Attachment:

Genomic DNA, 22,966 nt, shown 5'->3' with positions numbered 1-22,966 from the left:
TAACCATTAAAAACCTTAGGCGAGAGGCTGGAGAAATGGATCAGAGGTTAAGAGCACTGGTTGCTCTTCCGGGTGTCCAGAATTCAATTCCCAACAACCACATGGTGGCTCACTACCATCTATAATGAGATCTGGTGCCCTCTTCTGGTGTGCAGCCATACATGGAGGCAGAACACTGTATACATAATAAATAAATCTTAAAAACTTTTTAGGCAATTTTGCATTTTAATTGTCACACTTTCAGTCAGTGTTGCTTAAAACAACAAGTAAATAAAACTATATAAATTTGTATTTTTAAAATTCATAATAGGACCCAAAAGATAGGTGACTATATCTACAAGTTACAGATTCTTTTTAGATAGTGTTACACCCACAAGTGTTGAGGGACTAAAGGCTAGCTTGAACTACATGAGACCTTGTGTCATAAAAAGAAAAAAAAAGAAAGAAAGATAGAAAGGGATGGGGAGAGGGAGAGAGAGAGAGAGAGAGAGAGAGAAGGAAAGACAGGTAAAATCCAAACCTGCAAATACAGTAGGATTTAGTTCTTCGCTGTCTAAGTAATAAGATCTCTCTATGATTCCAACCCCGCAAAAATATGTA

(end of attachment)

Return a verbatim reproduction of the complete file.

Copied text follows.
Genomic DNA, 22,966 nt, shown 5'->3' with positions numbered 1-22,966 from the left:
TAACCATTAAAAACCTTAGGCGAGAGGCTGGAGAAATGGATCAGAGGTTAAGAGCACTGGTTGCTCTTCCGGGTGTCCAGAATTCAATTCCCAACAACCACATGGTGGCTCACTACCATCTATAATGAGATCTGGTGCCCTCTTCTGGTGTGCAGCCATACATGGAGGCAGAACACTGTATACATAATAAATAAATCTTAAAAACTTTTTAGGCAATTTTGCATTTTAATTGTCACACTTTCAGTCAGTGTTGCTTAAAACAACAAGTAAATAAAACTATATAAATTTGTATTTTTAAAATTCATAATAGGACCCAAAAGATAGGTGACTATATCTACAAGTTACAGATTCTTTTTAGATAGTGTTACACCCACAAGTGTTGAGGGACTAAAGGCTAGCTTGAACTACATGAGACCTTGTGTCATAAAAAGAAAAAAAAAGAAAGAAAGATAGAAAGGGATGGGGAGAGGGAGAGAGAGAGAGAGAGAGAGAGAGAAGGAAAGACAGGTAAAATCCAAACCTGCAAATACAGTAGGATTTAGTTCTTCGCTGTCTAAGTAATAAGATCTCTCTATGATTCCAACCCCGCAAAAATATGTA